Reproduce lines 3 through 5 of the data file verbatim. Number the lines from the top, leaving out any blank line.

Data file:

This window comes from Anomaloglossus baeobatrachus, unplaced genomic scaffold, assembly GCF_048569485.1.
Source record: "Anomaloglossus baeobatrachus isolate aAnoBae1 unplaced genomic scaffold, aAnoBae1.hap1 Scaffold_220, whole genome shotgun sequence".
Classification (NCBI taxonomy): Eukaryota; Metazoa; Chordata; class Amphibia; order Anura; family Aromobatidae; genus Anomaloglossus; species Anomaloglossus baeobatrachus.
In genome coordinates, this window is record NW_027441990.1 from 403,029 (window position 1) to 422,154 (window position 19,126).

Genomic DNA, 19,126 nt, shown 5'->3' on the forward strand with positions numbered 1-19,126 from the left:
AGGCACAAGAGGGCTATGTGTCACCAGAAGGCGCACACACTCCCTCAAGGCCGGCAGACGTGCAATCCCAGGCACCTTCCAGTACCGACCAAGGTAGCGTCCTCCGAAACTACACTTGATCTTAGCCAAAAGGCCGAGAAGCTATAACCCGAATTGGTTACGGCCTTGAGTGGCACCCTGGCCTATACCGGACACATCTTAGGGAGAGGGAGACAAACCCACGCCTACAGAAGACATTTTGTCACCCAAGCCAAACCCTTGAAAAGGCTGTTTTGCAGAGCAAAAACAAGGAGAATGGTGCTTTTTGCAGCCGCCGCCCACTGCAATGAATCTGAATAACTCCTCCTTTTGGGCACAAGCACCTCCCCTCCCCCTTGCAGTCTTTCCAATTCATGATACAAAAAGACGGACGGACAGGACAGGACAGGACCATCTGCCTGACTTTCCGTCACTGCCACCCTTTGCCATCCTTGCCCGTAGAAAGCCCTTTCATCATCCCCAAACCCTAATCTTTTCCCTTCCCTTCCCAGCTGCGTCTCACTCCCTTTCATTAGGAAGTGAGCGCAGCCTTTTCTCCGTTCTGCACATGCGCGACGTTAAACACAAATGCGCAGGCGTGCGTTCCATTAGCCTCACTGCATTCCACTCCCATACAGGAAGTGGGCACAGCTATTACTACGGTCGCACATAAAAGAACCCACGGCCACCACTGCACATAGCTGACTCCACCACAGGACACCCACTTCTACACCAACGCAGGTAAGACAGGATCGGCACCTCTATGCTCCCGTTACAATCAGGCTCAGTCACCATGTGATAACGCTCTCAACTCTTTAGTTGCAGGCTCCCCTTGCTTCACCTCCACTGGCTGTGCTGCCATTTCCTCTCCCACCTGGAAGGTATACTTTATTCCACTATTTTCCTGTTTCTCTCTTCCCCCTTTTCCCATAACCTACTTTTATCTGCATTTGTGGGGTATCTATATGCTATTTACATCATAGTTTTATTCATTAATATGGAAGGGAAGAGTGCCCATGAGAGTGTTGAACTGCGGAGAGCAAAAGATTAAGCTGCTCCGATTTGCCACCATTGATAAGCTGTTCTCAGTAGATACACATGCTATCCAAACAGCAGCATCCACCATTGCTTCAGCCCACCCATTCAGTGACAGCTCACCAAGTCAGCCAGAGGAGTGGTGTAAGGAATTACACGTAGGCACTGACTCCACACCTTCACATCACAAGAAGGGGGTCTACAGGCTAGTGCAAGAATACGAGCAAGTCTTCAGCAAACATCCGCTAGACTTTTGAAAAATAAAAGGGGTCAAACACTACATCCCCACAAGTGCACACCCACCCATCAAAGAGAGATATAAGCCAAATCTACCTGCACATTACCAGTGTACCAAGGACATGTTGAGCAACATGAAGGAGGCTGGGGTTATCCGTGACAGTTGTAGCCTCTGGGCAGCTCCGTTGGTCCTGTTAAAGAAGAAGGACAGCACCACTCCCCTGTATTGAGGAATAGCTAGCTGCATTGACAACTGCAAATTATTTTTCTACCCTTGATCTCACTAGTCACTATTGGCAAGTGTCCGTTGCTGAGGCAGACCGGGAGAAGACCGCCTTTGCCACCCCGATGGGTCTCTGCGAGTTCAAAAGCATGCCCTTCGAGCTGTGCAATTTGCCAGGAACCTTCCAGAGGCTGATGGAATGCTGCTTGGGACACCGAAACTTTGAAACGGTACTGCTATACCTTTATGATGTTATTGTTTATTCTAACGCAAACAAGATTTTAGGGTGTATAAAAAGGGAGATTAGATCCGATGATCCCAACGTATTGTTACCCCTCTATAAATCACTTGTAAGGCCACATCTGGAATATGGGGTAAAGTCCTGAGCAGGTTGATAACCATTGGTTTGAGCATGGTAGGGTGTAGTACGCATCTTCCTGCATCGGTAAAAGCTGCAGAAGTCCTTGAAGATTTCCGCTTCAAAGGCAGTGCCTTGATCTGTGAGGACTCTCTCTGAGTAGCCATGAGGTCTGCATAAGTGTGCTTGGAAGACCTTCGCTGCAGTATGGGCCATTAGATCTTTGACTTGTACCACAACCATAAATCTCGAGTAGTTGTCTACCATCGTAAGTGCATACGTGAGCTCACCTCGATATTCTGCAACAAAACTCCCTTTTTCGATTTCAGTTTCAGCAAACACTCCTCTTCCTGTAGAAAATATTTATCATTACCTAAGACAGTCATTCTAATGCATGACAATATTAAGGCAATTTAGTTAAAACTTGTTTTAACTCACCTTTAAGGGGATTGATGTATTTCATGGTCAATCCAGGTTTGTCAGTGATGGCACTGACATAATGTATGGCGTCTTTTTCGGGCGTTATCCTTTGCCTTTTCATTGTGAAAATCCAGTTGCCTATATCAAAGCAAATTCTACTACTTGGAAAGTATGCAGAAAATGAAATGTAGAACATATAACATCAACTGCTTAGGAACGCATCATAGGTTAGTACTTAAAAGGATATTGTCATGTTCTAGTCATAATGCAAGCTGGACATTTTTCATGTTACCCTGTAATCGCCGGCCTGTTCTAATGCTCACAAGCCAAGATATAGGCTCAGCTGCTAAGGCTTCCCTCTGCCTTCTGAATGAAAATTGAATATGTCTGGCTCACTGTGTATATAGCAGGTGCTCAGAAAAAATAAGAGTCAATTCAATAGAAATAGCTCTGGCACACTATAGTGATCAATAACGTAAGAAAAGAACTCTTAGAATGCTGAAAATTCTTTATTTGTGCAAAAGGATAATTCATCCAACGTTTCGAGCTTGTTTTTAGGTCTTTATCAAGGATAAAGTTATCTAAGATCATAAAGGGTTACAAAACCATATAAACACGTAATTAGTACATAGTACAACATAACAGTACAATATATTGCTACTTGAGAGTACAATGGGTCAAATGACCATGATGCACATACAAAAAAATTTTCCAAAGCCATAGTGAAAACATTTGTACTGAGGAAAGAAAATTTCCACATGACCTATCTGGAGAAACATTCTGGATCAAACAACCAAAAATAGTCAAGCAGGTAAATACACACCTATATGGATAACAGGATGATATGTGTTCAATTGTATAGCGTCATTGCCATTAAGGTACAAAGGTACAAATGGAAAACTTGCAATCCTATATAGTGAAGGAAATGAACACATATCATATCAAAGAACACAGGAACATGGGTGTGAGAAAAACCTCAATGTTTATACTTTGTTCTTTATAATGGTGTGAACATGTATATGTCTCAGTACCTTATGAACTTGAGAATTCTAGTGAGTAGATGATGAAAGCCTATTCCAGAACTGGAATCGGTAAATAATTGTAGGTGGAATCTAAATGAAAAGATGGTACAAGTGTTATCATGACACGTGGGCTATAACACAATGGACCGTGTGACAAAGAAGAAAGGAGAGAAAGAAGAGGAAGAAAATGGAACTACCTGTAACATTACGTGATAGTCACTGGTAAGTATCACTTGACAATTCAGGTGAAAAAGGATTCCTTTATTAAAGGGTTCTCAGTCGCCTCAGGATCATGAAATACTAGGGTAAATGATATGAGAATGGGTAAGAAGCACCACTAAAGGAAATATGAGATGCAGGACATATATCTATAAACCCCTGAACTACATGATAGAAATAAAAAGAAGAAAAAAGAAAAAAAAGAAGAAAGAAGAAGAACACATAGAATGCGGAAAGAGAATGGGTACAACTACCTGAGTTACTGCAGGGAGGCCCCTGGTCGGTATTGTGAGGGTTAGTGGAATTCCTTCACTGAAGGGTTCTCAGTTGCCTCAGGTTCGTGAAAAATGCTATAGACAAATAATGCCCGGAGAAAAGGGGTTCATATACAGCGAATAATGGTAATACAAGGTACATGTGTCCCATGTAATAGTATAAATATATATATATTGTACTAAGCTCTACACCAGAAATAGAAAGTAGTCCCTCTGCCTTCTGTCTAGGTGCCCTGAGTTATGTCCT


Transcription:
Classification (NCBI taxonomy): Eukaryota; Metazoa; Chordata; class Amphibia; order Anura; family Aromobatidae; genus Anomaloglossus; species Anomaloglossus baeobatrachus.
In genome coordinates, this window is record NW_027441990.1 from 403,029 (window position 1) to 422,154 (window position 19,126).

Genomic DNA, 19,126 nt, shown 5'->3' on the forward strand with positions numbered 1-19,126 from the left: